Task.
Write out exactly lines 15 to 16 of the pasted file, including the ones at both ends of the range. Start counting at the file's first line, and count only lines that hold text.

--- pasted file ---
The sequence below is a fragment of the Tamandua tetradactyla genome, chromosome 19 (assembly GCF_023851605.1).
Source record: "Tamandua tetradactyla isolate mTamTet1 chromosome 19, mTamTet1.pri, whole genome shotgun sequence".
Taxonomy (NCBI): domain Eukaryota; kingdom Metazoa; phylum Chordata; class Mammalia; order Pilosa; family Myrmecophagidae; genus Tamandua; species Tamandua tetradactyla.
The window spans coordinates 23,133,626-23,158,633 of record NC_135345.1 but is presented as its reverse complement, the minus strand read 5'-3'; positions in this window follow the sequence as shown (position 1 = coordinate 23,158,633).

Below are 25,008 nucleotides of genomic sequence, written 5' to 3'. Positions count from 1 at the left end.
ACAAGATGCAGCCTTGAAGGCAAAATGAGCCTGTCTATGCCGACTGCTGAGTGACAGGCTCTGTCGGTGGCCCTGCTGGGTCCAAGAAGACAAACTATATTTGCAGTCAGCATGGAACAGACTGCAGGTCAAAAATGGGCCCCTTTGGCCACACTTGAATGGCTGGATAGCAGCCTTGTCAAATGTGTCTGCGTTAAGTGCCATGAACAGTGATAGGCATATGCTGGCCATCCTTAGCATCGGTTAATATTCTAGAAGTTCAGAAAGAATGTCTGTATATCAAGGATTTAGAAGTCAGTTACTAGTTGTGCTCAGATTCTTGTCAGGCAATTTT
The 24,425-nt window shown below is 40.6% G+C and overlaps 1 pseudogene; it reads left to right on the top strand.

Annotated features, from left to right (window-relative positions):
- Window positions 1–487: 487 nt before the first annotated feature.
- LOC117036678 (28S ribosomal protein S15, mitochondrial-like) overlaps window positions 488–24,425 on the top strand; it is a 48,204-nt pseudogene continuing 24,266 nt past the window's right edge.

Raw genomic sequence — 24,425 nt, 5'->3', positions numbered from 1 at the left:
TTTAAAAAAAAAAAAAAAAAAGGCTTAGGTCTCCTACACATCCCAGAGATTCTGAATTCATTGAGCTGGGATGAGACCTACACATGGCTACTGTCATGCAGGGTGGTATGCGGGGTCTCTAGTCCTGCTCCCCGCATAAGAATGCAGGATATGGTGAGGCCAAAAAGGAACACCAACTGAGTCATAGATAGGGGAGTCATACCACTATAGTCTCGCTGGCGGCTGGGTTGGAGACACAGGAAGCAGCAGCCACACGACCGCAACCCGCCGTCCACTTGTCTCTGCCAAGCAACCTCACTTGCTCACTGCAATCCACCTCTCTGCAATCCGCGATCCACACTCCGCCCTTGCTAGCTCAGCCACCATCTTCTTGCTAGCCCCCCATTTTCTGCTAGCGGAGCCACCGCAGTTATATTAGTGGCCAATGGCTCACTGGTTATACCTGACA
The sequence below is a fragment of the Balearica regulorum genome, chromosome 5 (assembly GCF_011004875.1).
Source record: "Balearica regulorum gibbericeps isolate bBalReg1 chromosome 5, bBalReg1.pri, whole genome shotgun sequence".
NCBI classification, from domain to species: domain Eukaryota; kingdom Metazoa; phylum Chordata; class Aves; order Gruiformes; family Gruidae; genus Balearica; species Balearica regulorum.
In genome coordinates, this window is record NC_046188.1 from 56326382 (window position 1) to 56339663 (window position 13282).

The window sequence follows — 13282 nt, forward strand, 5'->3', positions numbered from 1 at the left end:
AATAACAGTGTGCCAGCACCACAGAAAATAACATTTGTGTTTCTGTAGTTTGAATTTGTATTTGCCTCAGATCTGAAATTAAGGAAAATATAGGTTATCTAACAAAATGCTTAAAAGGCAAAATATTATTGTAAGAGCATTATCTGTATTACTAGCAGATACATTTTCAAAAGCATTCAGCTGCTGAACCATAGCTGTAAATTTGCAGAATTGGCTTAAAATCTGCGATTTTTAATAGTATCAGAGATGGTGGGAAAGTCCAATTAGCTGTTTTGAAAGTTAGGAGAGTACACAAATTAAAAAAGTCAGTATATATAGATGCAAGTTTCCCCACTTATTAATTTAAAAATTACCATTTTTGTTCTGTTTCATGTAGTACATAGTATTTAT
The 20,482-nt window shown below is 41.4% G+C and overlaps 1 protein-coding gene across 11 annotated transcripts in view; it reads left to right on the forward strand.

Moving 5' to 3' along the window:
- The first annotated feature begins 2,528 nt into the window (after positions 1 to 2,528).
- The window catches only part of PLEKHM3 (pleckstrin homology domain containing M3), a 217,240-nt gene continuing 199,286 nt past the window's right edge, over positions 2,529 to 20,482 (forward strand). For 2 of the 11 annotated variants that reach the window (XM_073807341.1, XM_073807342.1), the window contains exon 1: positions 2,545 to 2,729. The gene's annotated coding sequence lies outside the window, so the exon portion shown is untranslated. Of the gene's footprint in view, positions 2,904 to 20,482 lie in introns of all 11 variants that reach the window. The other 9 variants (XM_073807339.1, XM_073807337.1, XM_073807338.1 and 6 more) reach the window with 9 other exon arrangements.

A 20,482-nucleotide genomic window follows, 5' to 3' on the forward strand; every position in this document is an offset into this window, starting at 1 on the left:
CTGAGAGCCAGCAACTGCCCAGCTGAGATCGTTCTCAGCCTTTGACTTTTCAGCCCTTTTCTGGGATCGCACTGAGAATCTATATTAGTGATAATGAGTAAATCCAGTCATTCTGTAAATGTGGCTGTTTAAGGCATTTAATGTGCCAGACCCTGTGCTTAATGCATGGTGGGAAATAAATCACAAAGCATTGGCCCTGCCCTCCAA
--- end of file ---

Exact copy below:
NCBI classification, from domain to species: domain Eukaryota; kingdom Metazoa; phylum Chordata; class Aves; order Gruiformes; family Gruidae; genus Balearica; species Balearica regulorum.
In genome coordinates, this window is record NC_046188.1 from 56326382 (window position 1) to 56339663 (window position 13282).